Kat, a “slightly” psychic sixteen-year-old, begins having disturbingly persistent dreams. Dreams of a yellow scarf – with a seeming life of its own – which taunts her and haunts her every dream. Dreams about Della, a fellow classmate, who to this point has remained all but invisible to any and every one at school. Kat eventually comes to the realization that until she unravels the mystery surrounding that “dagblasted” creepy yellow scarf and this girl she hardly knows, she’ll not have another night’s rest. What Kat soon discovers is that she is the only person in Della’s life (including the girl’s mother and stepfather) who recognizes – or will admit – Della has simply vanished, gone “splitsville”! And Kat is helpless as her life becomes indelibly intertwined with Della’s – so much so, that she will carry the emotional scars for years to come.
Kat is surrounded by an extremely colorful cast of characters. You will meet: long-time friend and recent love interest, Em; Kat’s precocious eight-year-old brother, Gordy; her feisty octogenarian neighbor, Mrs. Harper and a chain smoking waitress named Clovis. All who, for various reasons, join Kat’s desperate quest to help a girl she hardly knows and to find answers to questions that, with any luck, will bring her the peace she seeks – the biggest question on her mind being, “Why me?”
“Remember Della” – which is predominately set in the South during the mid-fifties – is chock full of facts, trivia and slang from that era. While an entertaining read, I believe this book addresses bullying – both physical and emotional – in a fresh and unique way during a time before such issues were “labeled” as unacceptable or problematic.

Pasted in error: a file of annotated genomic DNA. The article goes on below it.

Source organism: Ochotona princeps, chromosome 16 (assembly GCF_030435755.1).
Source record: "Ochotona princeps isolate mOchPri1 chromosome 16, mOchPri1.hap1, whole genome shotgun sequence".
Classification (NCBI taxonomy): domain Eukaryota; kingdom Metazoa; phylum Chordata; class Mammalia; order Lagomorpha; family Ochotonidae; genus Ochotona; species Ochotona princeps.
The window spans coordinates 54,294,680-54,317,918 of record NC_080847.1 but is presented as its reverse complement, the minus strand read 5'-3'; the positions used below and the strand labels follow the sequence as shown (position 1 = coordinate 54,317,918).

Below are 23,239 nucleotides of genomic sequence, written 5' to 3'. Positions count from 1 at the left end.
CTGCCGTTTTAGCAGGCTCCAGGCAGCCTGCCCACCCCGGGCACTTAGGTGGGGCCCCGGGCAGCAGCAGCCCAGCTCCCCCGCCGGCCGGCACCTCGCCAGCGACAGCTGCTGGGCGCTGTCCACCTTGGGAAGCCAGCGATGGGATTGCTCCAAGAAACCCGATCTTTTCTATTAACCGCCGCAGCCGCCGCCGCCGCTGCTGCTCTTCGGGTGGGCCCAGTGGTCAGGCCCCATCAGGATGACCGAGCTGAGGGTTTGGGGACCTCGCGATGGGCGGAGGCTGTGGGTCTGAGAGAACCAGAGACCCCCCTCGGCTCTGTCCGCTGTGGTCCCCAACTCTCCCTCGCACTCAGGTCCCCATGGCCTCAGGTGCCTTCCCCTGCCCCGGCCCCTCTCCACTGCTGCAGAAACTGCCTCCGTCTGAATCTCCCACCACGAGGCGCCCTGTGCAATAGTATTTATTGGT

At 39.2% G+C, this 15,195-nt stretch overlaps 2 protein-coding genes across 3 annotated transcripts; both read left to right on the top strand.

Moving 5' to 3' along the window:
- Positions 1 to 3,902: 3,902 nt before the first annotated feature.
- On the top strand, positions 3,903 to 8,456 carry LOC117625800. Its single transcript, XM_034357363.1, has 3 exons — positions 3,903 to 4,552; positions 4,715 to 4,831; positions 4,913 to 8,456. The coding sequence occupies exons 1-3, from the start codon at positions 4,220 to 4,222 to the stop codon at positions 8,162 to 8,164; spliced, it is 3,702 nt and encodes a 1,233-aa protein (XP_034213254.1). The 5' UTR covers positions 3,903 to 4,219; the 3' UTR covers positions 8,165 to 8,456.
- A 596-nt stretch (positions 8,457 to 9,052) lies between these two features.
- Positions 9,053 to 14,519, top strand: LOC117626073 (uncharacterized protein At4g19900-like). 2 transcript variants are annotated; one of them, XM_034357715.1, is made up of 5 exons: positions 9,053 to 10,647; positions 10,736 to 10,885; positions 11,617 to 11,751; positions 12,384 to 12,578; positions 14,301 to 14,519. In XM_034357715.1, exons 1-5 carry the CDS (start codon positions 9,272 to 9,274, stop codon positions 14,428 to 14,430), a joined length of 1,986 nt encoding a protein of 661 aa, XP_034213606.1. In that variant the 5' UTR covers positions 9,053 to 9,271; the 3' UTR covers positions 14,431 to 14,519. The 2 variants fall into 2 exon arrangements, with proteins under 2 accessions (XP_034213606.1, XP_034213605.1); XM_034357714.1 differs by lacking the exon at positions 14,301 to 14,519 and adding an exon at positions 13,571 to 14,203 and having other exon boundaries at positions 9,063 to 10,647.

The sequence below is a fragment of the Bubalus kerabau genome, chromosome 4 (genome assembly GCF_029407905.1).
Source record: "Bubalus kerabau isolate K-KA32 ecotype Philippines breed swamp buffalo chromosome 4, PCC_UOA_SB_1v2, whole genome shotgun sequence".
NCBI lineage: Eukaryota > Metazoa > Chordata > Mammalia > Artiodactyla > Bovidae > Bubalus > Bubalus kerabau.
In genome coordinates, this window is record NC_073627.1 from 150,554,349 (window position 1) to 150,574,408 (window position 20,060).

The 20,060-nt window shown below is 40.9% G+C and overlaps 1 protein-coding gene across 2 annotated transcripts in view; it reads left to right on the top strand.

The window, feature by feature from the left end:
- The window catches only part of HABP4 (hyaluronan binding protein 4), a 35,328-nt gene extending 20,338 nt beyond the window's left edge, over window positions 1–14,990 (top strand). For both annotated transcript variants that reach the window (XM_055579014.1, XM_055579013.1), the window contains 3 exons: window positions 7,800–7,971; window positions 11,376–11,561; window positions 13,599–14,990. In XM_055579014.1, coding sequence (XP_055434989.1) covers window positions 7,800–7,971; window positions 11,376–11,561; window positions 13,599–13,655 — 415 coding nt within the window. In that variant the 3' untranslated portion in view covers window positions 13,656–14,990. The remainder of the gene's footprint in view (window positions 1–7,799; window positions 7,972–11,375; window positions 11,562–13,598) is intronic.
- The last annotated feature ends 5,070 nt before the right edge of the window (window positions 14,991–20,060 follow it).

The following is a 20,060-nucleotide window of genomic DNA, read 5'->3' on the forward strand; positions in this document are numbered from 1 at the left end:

I have enjoyed reading my entire life and relish childhood memories of long, languid summers spent in lawn chairs beneath shady old trees—my best friend and I devouring one library book after another. I hope to be proof of the old adage that everyone has at least one good book in them—but suppose that remains to be seen. You, the reader, will be the judge of that.
Drawing and painting have always been passions of mine, but I had never tried my hand at writing until my mother passed away several years ago. During my grieving process I found that painting was not keeping my mind as busy as I would have liked. Painting allowed me too much time to think. So in an attempt to ease my sadness, I decided to try a new creative outlet. The result was a 24,000 word children’s chapter book (as yet unpublished) and a newfound love—writing! In fact, I am in love with the entire writing process, especially the part where I get to tell really tall tales—and get away with it . . .
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